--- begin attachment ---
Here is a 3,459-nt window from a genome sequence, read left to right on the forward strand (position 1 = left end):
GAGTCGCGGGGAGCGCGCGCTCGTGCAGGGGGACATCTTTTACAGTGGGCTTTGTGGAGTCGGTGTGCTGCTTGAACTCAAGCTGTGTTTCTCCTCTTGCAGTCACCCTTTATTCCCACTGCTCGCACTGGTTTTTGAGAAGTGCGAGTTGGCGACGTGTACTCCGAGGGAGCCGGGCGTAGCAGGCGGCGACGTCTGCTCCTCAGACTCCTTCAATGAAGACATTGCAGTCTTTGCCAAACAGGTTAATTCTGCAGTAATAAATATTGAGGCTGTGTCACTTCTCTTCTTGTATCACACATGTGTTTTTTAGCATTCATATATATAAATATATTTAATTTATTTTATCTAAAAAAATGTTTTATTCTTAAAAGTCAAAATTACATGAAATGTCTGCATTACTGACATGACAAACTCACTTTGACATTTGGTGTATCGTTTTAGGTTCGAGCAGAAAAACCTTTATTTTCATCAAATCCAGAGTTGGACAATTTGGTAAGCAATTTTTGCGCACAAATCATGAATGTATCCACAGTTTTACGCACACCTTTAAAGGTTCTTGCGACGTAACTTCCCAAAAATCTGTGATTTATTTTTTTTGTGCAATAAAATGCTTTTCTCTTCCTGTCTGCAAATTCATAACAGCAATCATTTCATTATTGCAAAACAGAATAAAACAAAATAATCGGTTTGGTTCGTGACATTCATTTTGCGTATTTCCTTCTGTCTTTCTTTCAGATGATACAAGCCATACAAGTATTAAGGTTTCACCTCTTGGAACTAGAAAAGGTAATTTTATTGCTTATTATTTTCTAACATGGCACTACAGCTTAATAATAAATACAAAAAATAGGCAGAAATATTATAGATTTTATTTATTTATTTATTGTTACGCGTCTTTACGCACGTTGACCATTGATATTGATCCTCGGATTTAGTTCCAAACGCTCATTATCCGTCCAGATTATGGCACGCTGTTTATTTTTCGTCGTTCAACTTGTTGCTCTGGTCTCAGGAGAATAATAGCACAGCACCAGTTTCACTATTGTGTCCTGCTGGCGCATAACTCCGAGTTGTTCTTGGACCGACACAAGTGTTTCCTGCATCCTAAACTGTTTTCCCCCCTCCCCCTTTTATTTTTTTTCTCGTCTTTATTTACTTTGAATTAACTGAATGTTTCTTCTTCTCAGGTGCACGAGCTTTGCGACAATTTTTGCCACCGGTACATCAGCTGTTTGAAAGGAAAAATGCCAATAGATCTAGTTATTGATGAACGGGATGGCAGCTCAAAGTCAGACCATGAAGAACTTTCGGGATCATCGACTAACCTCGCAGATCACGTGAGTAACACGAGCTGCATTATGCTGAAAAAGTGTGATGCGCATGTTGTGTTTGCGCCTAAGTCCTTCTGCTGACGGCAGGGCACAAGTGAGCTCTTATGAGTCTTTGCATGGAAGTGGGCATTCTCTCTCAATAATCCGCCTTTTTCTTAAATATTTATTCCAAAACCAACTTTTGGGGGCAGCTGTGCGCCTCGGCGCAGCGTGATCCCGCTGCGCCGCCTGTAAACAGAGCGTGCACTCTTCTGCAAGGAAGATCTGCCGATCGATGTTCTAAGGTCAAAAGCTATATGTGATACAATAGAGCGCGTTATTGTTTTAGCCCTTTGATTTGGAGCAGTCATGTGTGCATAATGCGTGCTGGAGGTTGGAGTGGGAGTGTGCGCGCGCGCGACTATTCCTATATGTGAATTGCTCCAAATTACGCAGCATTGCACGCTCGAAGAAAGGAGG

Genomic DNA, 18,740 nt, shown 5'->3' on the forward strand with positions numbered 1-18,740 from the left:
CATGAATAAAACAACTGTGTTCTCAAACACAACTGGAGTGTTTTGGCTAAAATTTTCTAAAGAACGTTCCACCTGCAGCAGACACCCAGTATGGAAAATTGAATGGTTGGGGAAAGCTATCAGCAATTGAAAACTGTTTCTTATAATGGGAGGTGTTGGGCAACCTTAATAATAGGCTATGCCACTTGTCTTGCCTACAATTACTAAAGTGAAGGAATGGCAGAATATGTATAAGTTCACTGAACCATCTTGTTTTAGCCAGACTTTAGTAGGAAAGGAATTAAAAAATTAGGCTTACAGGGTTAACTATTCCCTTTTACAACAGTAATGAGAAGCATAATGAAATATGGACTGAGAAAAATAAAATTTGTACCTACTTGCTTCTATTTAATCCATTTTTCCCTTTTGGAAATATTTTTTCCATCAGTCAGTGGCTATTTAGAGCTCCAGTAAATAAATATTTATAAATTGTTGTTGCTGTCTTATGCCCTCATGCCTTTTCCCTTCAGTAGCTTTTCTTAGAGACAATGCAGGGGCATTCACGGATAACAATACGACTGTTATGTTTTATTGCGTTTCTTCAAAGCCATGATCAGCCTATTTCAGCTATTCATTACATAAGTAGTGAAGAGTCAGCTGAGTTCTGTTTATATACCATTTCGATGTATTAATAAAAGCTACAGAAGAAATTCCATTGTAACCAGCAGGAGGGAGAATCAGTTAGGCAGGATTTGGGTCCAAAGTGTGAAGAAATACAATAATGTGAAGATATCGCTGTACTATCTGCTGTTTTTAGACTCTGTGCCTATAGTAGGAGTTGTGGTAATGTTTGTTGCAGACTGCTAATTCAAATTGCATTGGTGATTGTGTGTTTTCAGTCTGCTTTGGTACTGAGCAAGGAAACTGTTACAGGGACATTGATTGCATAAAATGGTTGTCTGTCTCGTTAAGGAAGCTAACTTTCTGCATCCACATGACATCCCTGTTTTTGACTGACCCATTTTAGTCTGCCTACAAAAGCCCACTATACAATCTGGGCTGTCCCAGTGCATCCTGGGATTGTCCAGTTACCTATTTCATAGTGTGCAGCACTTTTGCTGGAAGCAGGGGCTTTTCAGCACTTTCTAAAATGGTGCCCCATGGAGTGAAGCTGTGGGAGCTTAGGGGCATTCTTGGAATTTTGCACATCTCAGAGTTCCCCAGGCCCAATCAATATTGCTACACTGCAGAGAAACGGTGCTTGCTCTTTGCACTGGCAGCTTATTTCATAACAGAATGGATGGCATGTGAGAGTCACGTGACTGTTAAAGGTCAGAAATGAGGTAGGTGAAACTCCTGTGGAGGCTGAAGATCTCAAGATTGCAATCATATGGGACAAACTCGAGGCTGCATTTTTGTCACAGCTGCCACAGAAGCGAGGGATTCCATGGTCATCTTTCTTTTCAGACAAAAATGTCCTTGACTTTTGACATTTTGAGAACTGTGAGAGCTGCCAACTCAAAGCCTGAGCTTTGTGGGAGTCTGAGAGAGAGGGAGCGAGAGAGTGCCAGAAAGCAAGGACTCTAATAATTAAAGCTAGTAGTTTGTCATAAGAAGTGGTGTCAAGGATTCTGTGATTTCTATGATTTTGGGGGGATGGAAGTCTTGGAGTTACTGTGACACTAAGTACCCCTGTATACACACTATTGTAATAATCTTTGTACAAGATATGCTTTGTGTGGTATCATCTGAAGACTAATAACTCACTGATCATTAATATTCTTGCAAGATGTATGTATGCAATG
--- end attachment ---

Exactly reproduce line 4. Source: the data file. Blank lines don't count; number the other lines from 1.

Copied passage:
CATGAATAAAACAACTGTGTTCTCAAACACAACTGGAGTGTTTTGGCTAAAATTTTCTAAAGAACGTTCCACCTGCAGCAGACACCCAGTATGGAAAATTGAATGGTTGGGGAAAGCTATCAGCAATTGAAAACTGTTTCTTATAATGGGAGGTGTTGGGCAACCTTAATAATAGGCTATGCCACTTGTCTTGCCTACAATTACTAAAGTGAAGGAATGGCAGAATATGTATAAGTTCACTGAACCATCTTGTTTTAGCCAGACTTTAGTAGGAAAGGAATTAAAAAATTAGGCTTACAGGGTTAACTATTCCCTTTTACAACAGTAATGAGAAGCATAATGAAATATGGACTGAGAAAAATAAAATTTGTACCTACTTGCTTCTATTTAATCCATTTTTCCCTTTTGGAAATATTTTTTCCATCAGTCAGTGGCTATTTAGAGCTCCAGTAAATAAATATTTATAAATTGTTGTTGCTGTCTTATGCCCTCATGCCTTTTCCCTTCAGTAGCTTTTCTTAGAGACAATGCAGGGGCATTCACGGATAACAATACGACTGTTATGTTTTATTGCGTTTCTTCAAAGCCATGATCAGCCTATTTCAGCTATTCATTACATAAGTAGTGAAGAGTCAGCTGAGTTCTGTTTATATACCATTTCGATGTATTAATAAAAGCTACAGAAGAAATTCCATTGTAACCAGCAGGAGGGAGAATCAGTTAGGCAGGATTTGGGTCCAAAGTGTGAAGAAATACAATAATGTGAAGATATCGCTGTACTATCTGCTGTTTTTAGACTCTGTGCCTATAGTAGGAGTTGTGGTAATGTTTGTTGCAGACTGCTAATTCAAATTGCATTGGTGATTGTGTGTTTTCAGTCTGCTTTGGTACTGAGCAAGGAAACTGTTACAGGGACATTGATTGCATAAAATGGTTGTCTGTCTCGTTAAGGAAGCTAACTTTCTGCATCCACATGACATCCCTGTTTTTGACTGACCCATTTTAGTCTGCCTACAAAAGCCCACTATACAATCTGGGCTGTCCCAGTGCATCCTGGGATTGTCCAGTTACCTATTTCATAGTGTGCAGCACTTTTGCTGGAAGCAGGGGCTTTTCAGCACTTTCTAAAATGGTGCCCCATGGAGTGAAGCTGTGGGAGCTTAGGGGCATTCTTGGAATTTTGCACATCTCAGAGTTCCCCAGGCCCAATCAATATTGCTACACTGCAGAGAAACGGTGCTTGCTCTTTGCACTGGCAGCTTATTTCATAACAGAATGGATGGCATGTGAGAGTCACGTGACTGTTAAAGGTCAGAAATGAGGTAGGTGAAACTCCTGTGGAGGCTGAAGATCTCAAGATTGCAATCATATGGGACAAACTCGAGGCTGCATTTTTGTCACAGCTGCCACAGAAGCGAGGGATTCCATGGTCATCTTTCTTTTCAGACAAAAATGTCCTTGACTTTTGACATTTTGAGAACTGTGAGAGCTGCCAACTCAAAGCCTGAGCTTTGTGGGAGTCTGAGAGAGAGGGAGCGAGAGAGTGCCAGAAAGCAAGGACTCTAATAATTAAAGCTAGTAGTTTGTCATAAGAAGTGGTGTCAAGGATTCTGTGATTTCTATGATTTTGGGGGGATGGAAGTCTTGGAGTTACTGTGACACTAAGTACCCCTGTATACACACTATTGTAATAATCTTTGTACAAGATATGCTTTGTGTGGTATCATCTGAAGACTAATAACTCACTGATCATTAATATTCTTGCAAGATGTATGTATGCAATG